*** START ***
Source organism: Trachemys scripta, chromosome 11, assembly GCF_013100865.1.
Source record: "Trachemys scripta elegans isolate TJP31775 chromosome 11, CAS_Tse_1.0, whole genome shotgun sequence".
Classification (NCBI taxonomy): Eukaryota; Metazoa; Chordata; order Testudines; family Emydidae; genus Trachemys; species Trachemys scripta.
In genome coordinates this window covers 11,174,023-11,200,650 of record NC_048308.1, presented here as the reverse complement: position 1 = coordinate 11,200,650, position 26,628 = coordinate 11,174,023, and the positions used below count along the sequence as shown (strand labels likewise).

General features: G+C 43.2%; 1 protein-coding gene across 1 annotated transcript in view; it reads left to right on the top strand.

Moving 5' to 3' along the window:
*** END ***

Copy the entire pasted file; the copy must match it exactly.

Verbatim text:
Source organism: Trachemys scripta, chromosome 11, assembly GCF_013100865.1.
Source record: "Trachemys scripta elegans isolate TJP31775 chromosome 11, CAS_Tse_1.0, whole genome shotgun sequence".
Classification (NCBI taxonomy): Eukaryota; Metazoa; Chordata; order Testudines; family Emydidae; genus Trachemys; species Trachemys scripta.
In genome coordinates this window covers 11,174,023-11,200,650 of record NC_048308.1, presented here as the reverse complement: position 1 = coordinate 11,200,650, position 26,628 = coordinate 11,174,023, and the positions used below count along the sequence as shown (strand labels likewise).

General features: G+C 43.2%; 1 protein-coding gene across 1 annotated transcript in view; it reads left to right on the top strand.

Moving 5' to 3' along the window: